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How the Corporate Media Obscure the Truth About Mitt Romney's 'Vulture Capitalism' at Bain

The media's knee-jerk hostility to criticism of Wall Street is muddying the waters.

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Were it not such a sad statement about how superficial our political discourse has become, the indignant defenses of Bain Capital by self-flattering “centrists” in the media would be almost comical.

The simple reality that has been totally obscured in most of the coverage of what has been reduced to a “political flap,” is that finance is what's known as an “intermediary good” – it doesn't produce anything directly. It can -- and does -- stimulate the larger economy. But the financial sector can also extract wealth from the real economy, at a cost.

The lion's share of Mitt Romney's fortune was made doing the latter through leveraged buy-outs (LBOs), a reality that Romney doesn't like to talk about on the campaign trail. Instead, he wants to talk about Staples, or Sports Authority -- two among a small handful of his venture capital deals -- and just about every mainstream media report elides the distinction between those very different things.

Perhaps the media, like much of the American public, doesn’t understand what LBO artists like Romney really do. Here’s a quick refresher.

Venture capital deals represent a very basic free-market transaction. Investors put money into a company at its early stages in exchange for a share of the company. If the start-up doesn't pan out, the investors lose their stake; if it grows and matures, they make a healthy profit. In venture capital deals, investors only make a profit when the company they put their cash into does well.

Leveraged buy-outs are a different creature entirely. LBO firms also deal with risky companies – usually those struggling to stay afloat – but they don't actually take on much risk themselves as they structure the deals so that they profit whether the target company becomes healthy and grows, or collapses, often under the weight of debt piled onto it by the private equity firm itself.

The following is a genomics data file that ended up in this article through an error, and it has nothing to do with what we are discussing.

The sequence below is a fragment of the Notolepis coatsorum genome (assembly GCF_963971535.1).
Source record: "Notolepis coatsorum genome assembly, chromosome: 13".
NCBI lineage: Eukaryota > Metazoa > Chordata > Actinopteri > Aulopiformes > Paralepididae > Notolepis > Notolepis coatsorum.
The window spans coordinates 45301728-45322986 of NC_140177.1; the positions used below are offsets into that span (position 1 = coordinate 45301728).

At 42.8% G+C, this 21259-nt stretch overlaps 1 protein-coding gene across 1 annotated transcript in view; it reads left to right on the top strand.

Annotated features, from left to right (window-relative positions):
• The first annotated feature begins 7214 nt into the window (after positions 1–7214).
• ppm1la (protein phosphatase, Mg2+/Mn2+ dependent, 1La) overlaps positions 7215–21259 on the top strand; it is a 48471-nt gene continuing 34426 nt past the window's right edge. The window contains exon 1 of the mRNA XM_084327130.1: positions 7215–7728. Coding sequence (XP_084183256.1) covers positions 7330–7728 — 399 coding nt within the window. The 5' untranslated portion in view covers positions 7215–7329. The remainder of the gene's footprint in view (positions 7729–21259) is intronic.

Here's how the deal works. The leveraged buy-out firm will put down a fraction of the cost of buying an ailing company. The balance of the transaction is borrowed, but the debt goes onto the books of the target company, not the private equity firm – the struggling company basically finances the lion's share of its own sale.

The target company's debt payments then increase significantly, and that debt service is written off, reducing its tax burden a great deal. This subsidy increases short-term revenues (at the expense of long-term debt) and that, in turn, is paid out to the firm's investors along with a fat stream of management fees that Romney and his partners skimmed off the top.

(The industry-standard structure of these deals is known as “2 and 20.” Management gets 2 percent of the capital they invest as a fee, and 20 percent of the profits that the fund realizes. That 2 percent represents between two to four times what the average management fees for a mutual fund usually run, and is collected regardless of how the fund does.)

This is a win-win deal for the leveraged buyout firm. A recent study by researchers at the University of Chicago estimated that the average tax benefit of these companies' increased debt-loads in 1980s equaled “10 to 20 percent of firm value,” which, as Mike Konczai noted recently, “is value that comes from taxpayers to private equity as a result of the tax code.

Now look at how this story has been covered. Let's focus on CNN, which is supposedly the most “neutral” of the cable news outlets.

Consider a remarkably obtuse “ Letter to the President” penned by CNN political correspondent Tom Foreman – “an Emmy award-winning journalist whose experience spans more than three decades.” The thrust of it was that Newark Mayor Cory Booker “spoke truth to power” when he said he was “nauseated” by Democrats' criticism of Bain. Of course, nobody knows what was in Booker's heart, but we do know that he got $565,000 in campaign funds from Wall Street to get elected, with at least $36,000 coming from Bain and its employees, and in that context one has to be willfully naïve to jump to the conclusion that he was just speaking the truth as he sees it.

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